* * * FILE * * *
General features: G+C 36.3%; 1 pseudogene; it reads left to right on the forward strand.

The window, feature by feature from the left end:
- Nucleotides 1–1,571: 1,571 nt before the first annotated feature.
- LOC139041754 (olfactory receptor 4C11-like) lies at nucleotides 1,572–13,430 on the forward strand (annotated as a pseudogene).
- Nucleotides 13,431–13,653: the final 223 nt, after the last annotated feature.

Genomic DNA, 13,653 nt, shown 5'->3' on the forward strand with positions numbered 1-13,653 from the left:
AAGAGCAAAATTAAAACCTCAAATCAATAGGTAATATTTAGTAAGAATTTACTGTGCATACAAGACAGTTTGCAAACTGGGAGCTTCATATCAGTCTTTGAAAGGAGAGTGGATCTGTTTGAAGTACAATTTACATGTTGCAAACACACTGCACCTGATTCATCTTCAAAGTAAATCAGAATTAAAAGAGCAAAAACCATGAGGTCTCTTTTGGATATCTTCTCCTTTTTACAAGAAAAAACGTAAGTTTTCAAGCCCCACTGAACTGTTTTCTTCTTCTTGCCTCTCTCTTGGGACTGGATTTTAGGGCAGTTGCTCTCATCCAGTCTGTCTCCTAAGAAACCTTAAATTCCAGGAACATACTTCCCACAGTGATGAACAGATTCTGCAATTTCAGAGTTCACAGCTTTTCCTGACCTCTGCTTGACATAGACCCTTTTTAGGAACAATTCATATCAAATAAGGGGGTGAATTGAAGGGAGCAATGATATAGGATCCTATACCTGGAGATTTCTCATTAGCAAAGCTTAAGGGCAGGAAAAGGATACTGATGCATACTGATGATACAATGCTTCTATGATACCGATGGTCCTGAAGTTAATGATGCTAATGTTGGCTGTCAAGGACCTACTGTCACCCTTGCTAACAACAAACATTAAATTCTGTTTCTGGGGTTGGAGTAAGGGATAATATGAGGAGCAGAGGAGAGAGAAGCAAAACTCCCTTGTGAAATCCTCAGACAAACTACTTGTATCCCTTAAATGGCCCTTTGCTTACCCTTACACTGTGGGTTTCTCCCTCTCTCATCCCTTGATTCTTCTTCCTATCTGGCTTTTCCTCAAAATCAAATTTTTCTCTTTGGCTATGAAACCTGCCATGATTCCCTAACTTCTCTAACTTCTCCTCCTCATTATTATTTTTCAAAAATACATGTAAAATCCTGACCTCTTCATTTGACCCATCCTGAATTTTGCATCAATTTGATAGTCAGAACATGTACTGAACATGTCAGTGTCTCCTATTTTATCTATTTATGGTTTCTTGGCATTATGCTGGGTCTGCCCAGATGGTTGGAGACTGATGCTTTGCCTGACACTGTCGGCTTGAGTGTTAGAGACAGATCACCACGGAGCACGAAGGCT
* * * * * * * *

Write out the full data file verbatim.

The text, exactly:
General features: G+C 36.3%; 1 pseudogene; it reads left to right on the forward strand.

The window, feature by feature from the left end:
- Nucleotides 1–1,571: 1,571 nt before the first annotated feature.
- LOC139041754 (olfactory receptor 4C11-like) lies at nucleotides 1,572–13,430 on the forward strand (annotated as a pseudogene).
- Nucleotides 13,431–13,653: the final 223 nt, after the last annotated feature.

Genomic DNA, 13,653 nt, shown 5'->3' on the forward strand with positions numbered 1-13,653 from the left:
AAGAGCAAAATTAAAACCTCAAATCAATAGGTAATATTTAGTAAGAATTTACTGTGCATACAAGACAGTTTGCAAACTGGGAGCTTCATATCAGTCTTTGAAAGGAGAGTGGATCTGTTTGAAGTACAATTTACATGTTGCAAACACACTGCACCTGATTCATCTTCAAAGTAAATCAGAATTAAAAGAGCAAAAACCATGAGGTCTCTTTTGGATATCTTCTCCTTTTTACAAGAAAAAACGTAAGTTTTCAAGCCCCACTGAACTGTTTTCTTCTTCTTGCCTCTCTCTTGGGACTGGATTTTAGGGCAGTTGCTCTCATCCAGTCTGTCTCCTAAGAAACCTTAAATTCCAGGAACATACTTCCCACAGTGATGAACAGATTCTGCAATTTCAGAGTTCACAGCTTTTCCTGACCTCTGCTTGACATAGACCCTTTTTAGGAACAATTCATATCAAATAAGGGGGTGAATTGAAGGGAGCAATGATATAGGATCCTATACCTGGAGATTTCTCATTAGCAAAGCTTAAGGGCAGGAAAAGGATACTGATGCATACTGATGATACAATGCTTCTATGATACCGATGGTCCTGAAGTTAATGATGCTAATGTTGGCTGTCAAGGACCTACTGTCACCCTTGCTAACAACAAACATTAAATTCTGTTTCTGGGGTTGGAGTAAGGGATAATATGAGGAGCAGAGGAGAGAGAAGCAAAACTCCCTTGTGAAATCCTCAGACAAACTACTTGTATCCCTTAAATGGCCCTTTGCTTACCCTTACACTGTGGGTTTCTCCCTCTCTCATCCCTTGATTCTTCTTCCTATCTGGCTTTTCCTCAAAATCAAATTTTTCTCTTTGGCTATGAAACCTGCCATGATTCCCTAACTTCTCTAACTTCTCCTCCTCATTATTATTTTTCAAAAATACATGTAAAATCCTGACCTCTTCATTTGACCCATCCTGAATTTTGCATCAATTTGATAGTCAGAACATGTACTGAACATGTCAGTGTCTCCTATTTTATCTATTTATGGTTTCTTGGCATTATGCTGGGTCTGCCCAGATGGTTGGAGACTGATGCTTTGCCTGACACTGTCGGCTTGAGTGTTAGAGACAGATCACCACGGAGCACGAAGGCT